The knock on Bowens on the mic is that he is just a shouter, and that isn't untrue, (it wouldn't hurt for him to study guys like Mox, Eddie, and Bryan who really know how to use dynamics.) But he makes shouting work: I liked how, after a shout-y promo he gets to the catchphrase that he always shouts, ("because…. EVERYBODY LOVES THE ACCLAIMED!!!") and you wonder where he has left to go (dynamically) he kicks it into a new gear and just shouts it even more shout-y than usual lol

The Elite X TK

"Hits like a shot to the gut…"

by Tim.

The opening story beat in wrestling is always more impactful in hindsight. Who could have foreseen that a King of the Ring win and a really good promo would usher in the meteoric rise of “Stone Cold” Steve Austin? Who could have predicted that the zombie giant of Ted Dibiase’s Survivor Series 1990 team would go on to have one of the most celebrated careers of all time? I don’t know what the future is going to bring for Jack Perry, but when he sucker-punched Tony Khan in the gut after being welcomed back into AEW, it’s a good bet that he’s going to be the key figure of many major storylines for the rest of 2024. At only 26 years old, he’s set to take on some of the biggest stars in AEW, while joining one of the hottest heel acts in the Elite NMK. You know that when Hangman returns his path will eventually cross with them, likewise for Kenny Omega when he gets healthy. Blood and Guts, Forbidden Door, All In? Jack Perry is surely going to feature in all of them.

The rest of the Elite are on the precipice of big story developments as well. If Tony Khan is (kayfabe) out of action this only leaves Nicholas, Matthew and Kenny Omega’s as AEW’s on-air EVPs. If the Young Bucks want to consolidate their power, they know that Omega is going to be in Winnipeg and they have the corporate heater that is Kazuchika Okada who I’m sure wouldn’t be above ambushing his old NJPW rival. Extrapolate all these combinations of rivalries, histories, and animosities, and you have storylines that could conceivably be extended into the next Continental Classic tournament at the end of the year (where there’s a good chance Okada will still be champion).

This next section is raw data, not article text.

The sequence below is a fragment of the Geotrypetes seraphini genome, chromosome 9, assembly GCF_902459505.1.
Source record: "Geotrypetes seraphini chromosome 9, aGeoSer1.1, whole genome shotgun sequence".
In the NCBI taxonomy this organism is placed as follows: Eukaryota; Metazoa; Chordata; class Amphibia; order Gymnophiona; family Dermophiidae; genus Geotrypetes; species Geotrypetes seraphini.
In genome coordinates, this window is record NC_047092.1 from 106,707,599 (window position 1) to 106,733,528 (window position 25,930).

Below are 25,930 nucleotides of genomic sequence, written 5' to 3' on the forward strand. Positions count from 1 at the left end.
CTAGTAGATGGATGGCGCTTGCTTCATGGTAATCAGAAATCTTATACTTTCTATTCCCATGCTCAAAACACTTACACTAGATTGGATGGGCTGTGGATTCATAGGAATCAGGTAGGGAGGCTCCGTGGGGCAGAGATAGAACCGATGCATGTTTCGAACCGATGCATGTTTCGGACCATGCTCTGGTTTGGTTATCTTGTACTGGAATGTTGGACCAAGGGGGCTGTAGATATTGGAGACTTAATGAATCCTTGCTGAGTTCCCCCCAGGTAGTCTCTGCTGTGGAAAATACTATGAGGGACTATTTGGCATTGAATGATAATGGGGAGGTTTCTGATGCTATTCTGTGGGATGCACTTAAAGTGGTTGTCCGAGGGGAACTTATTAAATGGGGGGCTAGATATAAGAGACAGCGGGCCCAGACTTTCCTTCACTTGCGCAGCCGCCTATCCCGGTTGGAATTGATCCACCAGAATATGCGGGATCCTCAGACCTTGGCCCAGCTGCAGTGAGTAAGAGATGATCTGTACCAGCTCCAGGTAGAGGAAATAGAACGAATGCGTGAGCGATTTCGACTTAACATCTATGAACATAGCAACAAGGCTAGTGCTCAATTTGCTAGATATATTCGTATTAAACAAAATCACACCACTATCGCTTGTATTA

Tony Khan

"A man and his neck brace…"

by Peter.

Cards on the table, I love the NFL and College football. I've been a fan for a couple of decades. Every weekend for 22 weeks in a year my weekend is consumed by "America's Game" and I'm not the only one judging by the ratings. With interest in the NFL and College football the highest it's ever been, the 2024 NFL Draft has been one of highest anticipated events with all the buzz surrounding 6 QB's, 2 wide receivers and quite possibly the best Tight End to come out of college since Taylor Swift's current beau, so: how is it that, while quite a few switched on to see where Michael Penix.Jr, Marvin Harrison.Jr and Brock Bowers were going to spend their Sundays, many of us stayed to see if a man was going to wear a neck brace?

We all know the "why?" in the case of fans of both AEW and the NFL staying on ESPN/NFL Network past finding out where the most fascinating players went and who their team picked. (Olumuyiwa Fashanu is a good pick for Pittsburgh, imo…) In one of the biggest heel heat segments in a long time in AEW, The Elite—with their newest recruit, Jack Perry—attacked Tony Khan, and while the segment itself had flaws, (Tony's selling of the gut-punch was so bad it made me think he was trained in the WWE Performance Center,) it has sparked interest in regular viewers of AEW about happens next. But as Thursday rolled on, a question began to surface:

Is Tony going to wear a neck brace when shown on the NFL draft?

For this AEW watcher and reviewer, one of the fun parts of the NFL Draft is the ability to do the Leonardo DiCaprio finger point any time Tony Khan shows up in the Jacksonville Jaguars Draft Room in his role as chief football strategy officer. But this year that anticipation was strengthened by wondering if we would see a neck brace on TK. Now while the Jaguars traded down at one point (I guess Jacksonville needing to find depth in their draft picks takes bigger priority than my curiosity about a man and his neck brace) when the time came and Jacksonville came next in line, we were not disappointed.

The camera focused on Tony, (almost as if the man operating it knew what to look for,) Tony, with a slight smirk on his face, was sat with a collar 'round his neck—as if he were Andy Kaufman in the 80s post a piledriver from Jerry Lawler—with his father Shad, the owner of the Jacksonville Jaguars behind him, looking on with an expression like he realized now that his son might not be the brain surgeon that all dad's hope their sons might become. The moment itself was highlighted by prominent football media personality Rich Eisen talking about the elephant in the room. After talking about TK being piledriven the previous night and even mentioning the letters "AEW," Rich then said: "hang in there, Tony"!

With a mixture of "they actually did it" and Rich being awesome, (I'm a Rich Eisen guy,) the moment lived up to expectations. People have said that it was played for laughs too much for what was a heavy heat angle, but I would counter by saying the modern generation see wrestling as a bonkers, funny deal… (I showed my friend the Hangman/Page death match while drinking and she couldn't stop laughing during it) The very short-term effects of this mainstream exposure were interesting.

Looking at Google trends in the hour after the showing of Tony and his neck brace, a lot of people typed the words Tony Khan/piledriver/AEW: